The college basketball season is off to a fast start with more high-profile matchups than I can remember in recent memory. While some (BJ Mullens, Demar DeRozan, Connor Atchley) have struggled out of the gate, others (Cole Aldrich, Gani Lawal) have flourished in new, expanded roles.
As you will note, this is a 1-round draft. Please note that I have omitted a number of players. I may include them in future versions upon further research. Also, unlike MOST mock drafts, nearly all picks here are based on perceived need.
* Victor Claver: Originally tabbed as the 12th pick to Milwaukee, Claver suffered a fracture in his left leg earlier this month. His recovery time is expected to be five months, which may thwart his ability to break into the lottery this year.
* Potential 1st-year phenoms (e.g. Jrue Holiday, Tyreke Evans, Devin Ebanks, Willie Warren, Scotty Hopson, Samardo Samuels, Tony Woods, Ed Davis, JaMychal Green, Kemba Walker, etc.): To be frank, I have not seen enough of these players (except Ebanks, who I was vastly impressed with last night against Davidson) to make a solid judgment.
So, who did I leave out? Who did I overrate?
Feel free to comment on this post or write to me (firstname.lastname@example.org).
The draft order below is based on records ending on December 5, 2008.
1. Oklahoma City. Blake Griffin, PF, Oklahoma. The quintessential power forward, Griffin scores in bunches, fights for every rebound, plays steady man-to-man defense and goes after loose balls. Griffin takes a beating every game, so GMs will examine his health and free throw shooting with a fine tooth comb.
2. LA Clippers. Hasheem Thabeet, C, UConn. Rumors are abound that Chris Kaman is on the trade block, and Marcus Camby isn’t getting any younger. It’s a toss-up between Thabeet’s ability to block a few shots per game and alter many more versus the unfulfilled potential of BJ Mullens.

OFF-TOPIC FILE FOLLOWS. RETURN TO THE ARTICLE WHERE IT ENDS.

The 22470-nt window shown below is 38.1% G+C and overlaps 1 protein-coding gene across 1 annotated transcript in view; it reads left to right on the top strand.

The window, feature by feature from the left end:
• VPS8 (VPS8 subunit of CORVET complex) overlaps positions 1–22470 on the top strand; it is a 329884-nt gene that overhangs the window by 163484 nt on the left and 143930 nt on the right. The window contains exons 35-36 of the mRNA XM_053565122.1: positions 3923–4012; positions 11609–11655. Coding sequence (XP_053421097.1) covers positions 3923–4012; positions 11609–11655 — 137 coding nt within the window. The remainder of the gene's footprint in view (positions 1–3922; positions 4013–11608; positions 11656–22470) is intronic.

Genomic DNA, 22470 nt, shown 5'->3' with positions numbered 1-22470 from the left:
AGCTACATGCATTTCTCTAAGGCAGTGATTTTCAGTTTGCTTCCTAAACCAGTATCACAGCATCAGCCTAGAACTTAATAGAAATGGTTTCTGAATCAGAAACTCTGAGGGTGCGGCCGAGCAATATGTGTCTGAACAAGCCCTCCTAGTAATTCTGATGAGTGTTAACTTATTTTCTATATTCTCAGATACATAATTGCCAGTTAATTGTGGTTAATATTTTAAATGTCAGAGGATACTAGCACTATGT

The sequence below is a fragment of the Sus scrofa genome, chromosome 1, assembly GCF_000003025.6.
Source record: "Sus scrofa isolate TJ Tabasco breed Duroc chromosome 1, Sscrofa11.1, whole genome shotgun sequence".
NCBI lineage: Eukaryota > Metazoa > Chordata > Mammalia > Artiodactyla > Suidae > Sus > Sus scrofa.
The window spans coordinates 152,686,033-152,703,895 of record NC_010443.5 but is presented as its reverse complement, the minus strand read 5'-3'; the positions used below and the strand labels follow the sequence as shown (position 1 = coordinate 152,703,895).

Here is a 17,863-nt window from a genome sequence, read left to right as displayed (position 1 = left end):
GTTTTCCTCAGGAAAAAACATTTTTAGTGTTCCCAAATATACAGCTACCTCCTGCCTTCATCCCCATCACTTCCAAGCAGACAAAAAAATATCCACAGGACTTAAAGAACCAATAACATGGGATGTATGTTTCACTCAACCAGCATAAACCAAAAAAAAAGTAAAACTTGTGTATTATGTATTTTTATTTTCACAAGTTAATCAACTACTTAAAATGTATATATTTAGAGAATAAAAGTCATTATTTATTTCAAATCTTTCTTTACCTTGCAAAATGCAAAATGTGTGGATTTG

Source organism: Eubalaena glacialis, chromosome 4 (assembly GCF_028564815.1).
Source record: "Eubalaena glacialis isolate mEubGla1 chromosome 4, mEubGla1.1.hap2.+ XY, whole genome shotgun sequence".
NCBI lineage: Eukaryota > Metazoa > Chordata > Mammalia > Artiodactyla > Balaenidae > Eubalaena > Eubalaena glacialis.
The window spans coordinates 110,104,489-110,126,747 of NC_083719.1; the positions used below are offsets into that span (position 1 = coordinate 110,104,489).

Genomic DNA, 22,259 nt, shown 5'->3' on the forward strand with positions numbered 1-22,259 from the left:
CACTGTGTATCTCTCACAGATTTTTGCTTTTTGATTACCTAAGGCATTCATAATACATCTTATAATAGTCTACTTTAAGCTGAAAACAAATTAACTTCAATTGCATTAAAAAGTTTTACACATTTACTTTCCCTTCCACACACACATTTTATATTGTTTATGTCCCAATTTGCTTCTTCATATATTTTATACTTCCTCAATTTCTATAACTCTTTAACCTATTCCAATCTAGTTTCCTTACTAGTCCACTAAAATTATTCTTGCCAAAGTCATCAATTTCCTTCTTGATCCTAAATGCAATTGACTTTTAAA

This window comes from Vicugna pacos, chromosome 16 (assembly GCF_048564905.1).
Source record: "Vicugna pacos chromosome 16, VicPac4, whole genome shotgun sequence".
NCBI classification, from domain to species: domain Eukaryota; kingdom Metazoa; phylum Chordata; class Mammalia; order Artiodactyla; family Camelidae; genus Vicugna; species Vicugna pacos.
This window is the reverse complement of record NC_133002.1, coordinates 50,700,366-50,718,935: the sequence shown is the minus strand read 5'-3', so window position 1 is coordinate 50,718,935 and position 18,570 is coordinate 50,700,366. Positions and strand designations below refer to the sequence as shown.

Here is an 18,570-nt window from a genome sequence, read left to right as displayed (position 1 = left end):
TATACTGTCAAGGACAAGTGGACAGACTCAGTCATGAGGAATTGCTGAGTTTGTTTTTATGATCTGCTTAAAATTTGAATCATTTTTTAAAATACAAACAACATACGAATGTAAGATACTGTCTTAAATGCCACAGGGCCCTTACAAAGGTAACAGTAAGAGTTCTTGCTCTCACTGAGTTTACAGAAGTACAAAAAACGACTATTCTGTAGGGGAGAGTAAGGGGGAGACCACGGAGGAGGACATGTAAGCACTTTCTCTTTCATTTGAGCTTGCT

3. Washington. BJ Mullens, C, Ohio State. I don’t like this pick at all, because the Bullets (yes, that’s what I call them) invested last season’s 1st round pick on JaVale McGee. However, despite struggling early on, Mullens should improve his conditioning and begin to live up to his lofty standards. If not, don’t be surprised if the Bullets select Greg Monroe from Georgetown.
4. Minnesota. James Harden, SG, Arizona State. In a position to select the best player available, Harden is an immediate impact player at the 2. Despite being a tremendous scorer, Harden has shown unselfishness. His stock may drop as a result of limited foot speed. If Minnesota loses all patience with their point guards, Ricky Rubio is an option.
5. Sacramento. Ricky Rubio, PG, DKV Joventut. In need of a dominating force inside, there just isn’t one available at this point. Set at the SG (Martin, Garcia) and SF (Salmons, Greene) positions, the Kings go after the internationally proven floor general.
6. Memphis. Al-Farouq Aminu, SF, Wake Forest. The Grizz continue to stockpile their roster with versatile, agile players who can create mismatches at the drop of a dime. Aminu is no exception. DeRozan earns heavy consideration for this pick, though his game has been described as similar to that of OJ Mayo.
7. Golden State. Greg Monroe, PF, Georgetown. Monroe has plenty to prove, but the Warriors have to like his frame, skill set and desire. Especially after trading Al Harrington, it’s imperative for the Warriors to cultivate this youngster in the blocks.
8. Indiana. Cole Aldrich, PF/C, Kansas. I’ll admit it. When Aldrich played last season, I thought he looked lost. Furthermore, I was critical of his performance, especially at the offensive end. Though he has plenty to develop, Aldrich has been dominant on the interior and fleet of foot. This is perhaps the highest that Aldrich may be selected.
9. Charlotte. Damion James, SF/PF, Texas. The wiry James has among the best inside/outside games in all of college basketball. His ability to run up and down the floor makes him a great fit for the changing NBA. Though undersized at the 4, he has proven that he mix it up with the bigs.
10. Chicago. Demar DeRozan, SG/SF, USC. Since they are on the verge of losing Ben Gordon, the Bulls need a dynamic scorer. DeRozan can do that and much more, but he needs to become more consistent. This pick can turn into Stephen Curry if DeRozan continues to struggle.
11. New York. Stephen Curry, PG/SG, Davidson. There’s one thing I love about Mike D’Antoni. He doesn’t discriminate talent. Stephen Curry has proven against the best competition that he is worthy of playing at the next level. For a scorer, Curry’s shot selection is excellent, and he’s a better defender than anyone gives him credit for.